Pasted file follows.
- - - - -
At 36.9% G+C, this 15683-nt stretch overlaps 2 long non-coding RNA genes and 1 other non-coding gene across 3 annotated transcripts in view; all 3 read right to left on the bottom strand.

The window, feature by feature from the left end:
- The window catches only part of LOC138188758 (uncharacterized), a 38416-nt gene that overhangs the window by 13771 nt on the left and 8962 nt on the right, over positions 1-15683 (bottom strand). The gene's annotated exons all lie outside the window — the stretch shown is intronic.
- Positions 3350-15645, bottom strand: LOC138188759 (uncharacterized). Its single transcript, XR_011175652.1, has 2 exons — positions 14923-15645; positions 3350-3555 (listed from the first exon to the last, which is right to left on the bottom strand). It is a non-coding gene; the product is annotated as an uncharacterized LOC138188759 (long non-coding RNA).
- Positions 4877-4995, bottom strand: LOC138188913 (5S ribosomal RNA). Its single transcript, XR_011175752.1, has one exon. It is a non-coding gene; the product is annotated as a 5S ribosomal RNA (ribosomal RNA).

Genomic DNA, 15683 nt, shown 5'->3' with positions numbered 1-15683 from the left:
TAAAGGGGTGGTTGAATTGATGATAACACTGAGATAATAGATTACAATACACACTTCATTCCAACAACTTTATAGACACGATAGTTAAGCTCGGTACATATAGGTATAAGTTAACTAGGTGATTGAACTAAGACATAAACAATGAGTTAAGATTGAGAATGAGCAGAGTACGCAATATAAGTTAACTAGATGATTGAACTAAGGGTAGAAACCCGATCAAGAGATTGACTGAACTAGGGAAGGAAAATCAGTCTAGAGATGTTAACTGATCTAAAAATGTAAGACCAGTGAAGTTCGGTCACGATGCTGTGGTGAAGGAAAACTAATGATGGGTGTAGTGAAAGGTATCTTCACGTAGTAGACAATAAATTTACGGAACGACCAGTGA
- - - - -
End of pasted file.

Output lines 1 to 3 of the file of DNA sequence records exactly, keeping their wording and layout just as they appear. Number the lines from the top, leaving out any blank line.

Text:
At 36.9% G+C, this 15683-nt stretch overlaps 2 long non-coding RNA genes and 1 other non-coding gene across 3 annotated transcripts in view; all 3 read right to left on the bottom strand.

The window, feature by feature from the left end:
- The window catches only part of LOC138188758 (uncharacterized), a 38416-nt gene that overhangs the window by 13771 nt on the left and 8962 nt on the right, over positions 1-15683 (bottom strand). The gene's annotated exons all lie outside the window — the stretch shown is intronic.